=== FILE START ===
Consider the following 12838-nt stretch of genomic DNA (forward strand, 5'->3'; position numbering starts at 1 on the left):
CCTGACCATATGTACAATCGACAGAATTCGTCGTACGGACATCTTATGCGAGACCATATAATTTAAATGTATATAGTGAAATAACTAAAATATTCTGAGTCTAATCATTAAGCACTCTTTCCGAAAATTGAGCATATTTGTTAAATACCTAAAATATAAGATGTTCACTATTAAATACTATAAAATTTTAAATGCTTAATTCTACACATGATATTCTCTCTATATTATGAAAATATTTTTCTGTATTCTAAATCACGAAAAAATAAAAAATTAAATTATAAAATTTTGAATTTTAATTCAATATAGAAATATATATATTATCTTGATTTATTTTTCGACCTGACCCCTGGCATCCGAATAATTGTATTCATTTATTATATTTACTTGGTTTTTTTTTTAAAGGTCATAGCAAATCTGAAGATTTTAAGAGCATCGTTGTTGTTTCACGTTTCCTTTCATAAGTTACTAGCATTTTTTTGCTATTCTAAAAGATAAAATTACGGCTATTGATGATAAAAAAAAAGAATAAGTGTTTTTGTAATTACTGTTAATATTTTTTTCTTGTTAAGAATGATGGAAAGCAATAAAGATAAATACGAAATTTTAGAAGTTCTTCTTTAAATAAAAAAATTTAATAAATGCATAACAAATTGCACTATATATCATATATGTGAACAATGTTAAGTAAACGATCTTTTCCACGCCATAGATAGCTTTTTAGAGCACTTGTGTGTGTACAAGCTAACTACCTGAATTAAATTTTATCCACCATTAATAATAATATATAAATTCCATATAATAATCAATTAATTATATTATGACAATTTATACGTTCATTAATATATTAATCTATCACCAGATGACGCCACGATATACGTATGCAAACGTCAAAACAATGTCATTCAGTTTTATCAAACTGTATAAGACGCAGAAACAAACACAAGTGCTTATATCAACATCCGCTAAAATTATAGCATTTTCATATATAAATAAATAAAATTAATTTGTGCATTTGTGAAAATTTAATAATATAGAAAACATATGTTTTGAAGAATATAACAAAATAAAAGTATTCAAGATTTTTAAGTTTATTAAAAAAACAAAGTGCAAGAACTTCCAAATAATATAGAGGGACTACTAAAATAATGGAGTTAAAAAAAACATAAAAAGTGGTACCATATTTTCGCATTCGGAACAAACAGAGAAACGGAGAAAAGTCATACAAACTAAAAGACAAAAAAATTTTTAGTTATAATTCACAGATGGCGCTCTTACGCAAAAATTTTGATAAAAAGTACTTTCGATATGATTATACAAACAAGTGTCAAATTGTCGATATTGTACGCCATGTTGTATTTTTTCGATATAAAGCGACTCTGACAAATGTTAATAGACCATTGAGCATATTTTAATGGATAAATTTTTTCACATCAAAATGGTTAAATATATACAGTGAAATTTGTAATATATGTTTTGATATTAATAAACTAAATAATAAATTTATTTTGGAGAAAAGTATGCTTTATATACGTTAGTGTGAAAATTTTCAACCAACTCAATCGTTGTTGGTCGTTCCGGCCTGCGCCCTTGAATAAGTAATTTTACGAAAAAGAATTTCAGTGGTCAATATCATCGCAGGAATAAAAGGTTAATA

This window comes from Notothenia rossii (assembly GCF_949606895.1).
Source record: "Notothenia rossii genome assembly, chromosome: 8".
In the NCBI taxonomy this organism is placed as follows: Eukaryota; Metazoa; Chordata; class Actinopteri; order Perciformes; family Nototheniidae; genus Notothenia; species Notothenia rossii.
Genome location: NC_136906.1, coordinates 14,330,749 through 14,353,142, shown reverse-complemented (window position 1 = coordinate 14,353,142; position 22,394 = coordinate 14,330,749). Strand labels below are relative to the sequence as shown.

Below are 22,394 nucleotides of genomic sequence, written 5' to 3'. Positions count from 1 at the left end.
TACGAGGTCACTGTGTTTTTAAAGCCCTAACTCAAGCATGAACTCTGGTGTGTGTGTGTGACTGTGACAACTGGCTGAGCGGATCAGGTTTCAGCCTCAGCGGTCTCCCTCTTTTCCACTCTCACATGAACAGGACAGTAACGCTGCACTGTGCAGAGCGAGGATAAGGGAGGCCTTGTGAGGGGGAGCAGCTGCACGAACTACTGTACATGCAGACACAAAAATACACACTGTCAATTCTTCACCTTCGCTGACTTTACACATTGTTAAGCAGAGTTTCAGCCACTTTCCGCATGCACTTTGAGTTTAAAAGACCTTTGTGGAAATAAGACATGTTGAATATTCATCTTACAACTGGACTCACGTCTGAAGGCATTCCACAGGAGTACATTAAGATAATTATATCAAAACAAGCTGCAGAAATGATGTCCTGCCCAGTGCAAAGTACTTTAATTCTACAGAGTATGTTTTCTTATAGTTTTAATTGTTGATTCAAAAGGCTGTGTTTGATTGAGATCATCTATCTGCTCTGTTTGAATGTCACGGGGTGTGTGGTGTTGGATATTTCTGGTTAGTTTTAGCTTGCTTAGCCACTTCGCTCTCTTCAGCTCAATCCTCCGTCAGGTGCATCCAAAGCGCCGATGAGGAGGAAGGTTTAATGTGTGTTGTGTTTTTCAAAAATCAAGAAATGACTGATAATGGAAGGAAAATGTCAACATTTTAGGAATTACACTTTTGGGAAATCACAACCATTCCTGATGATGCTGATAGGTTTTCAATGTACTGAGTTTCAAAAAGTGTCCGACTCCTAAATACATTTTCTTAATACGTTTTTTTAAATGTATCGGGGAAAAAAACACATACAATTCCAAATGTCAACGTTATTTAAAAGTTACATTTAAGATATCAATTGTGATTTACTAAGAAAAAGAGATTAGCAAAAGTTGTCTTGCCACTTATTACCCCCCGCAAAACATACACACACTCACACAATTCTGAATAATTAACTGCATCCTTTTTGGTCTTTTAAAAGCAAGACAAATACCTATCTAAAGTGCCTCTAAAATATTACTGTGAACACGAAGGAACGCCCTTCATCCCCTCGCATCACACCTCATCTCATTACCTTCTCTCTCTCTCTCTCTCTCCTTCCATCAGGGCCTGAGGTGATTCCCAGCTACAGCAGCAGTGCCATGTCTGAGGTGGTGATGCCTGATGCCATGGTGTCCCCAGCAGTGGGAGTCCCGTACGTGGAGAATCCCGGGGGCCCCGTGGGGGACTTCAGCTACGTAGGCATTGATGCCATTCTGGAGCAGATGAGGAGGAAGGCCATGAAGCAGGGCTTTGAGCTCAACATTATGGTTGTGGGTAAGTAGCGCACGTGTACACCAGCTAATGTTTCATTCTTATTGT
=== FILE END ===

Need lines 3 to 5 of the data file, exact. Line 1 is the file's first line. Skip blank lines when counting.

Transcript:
This window comes from Notothenia rossii (assembly GCF_949606895.1).
Source record: "Notothenia rossii genome assembly, chromosome: 8".
In the NCBI taxonomy this organism is placed as follows: Eukaryota; Metazoa; Chordata; class Actinopteri; order Perciformes; family Nototheniidae; genus Notothenia; species Notothenia rossii.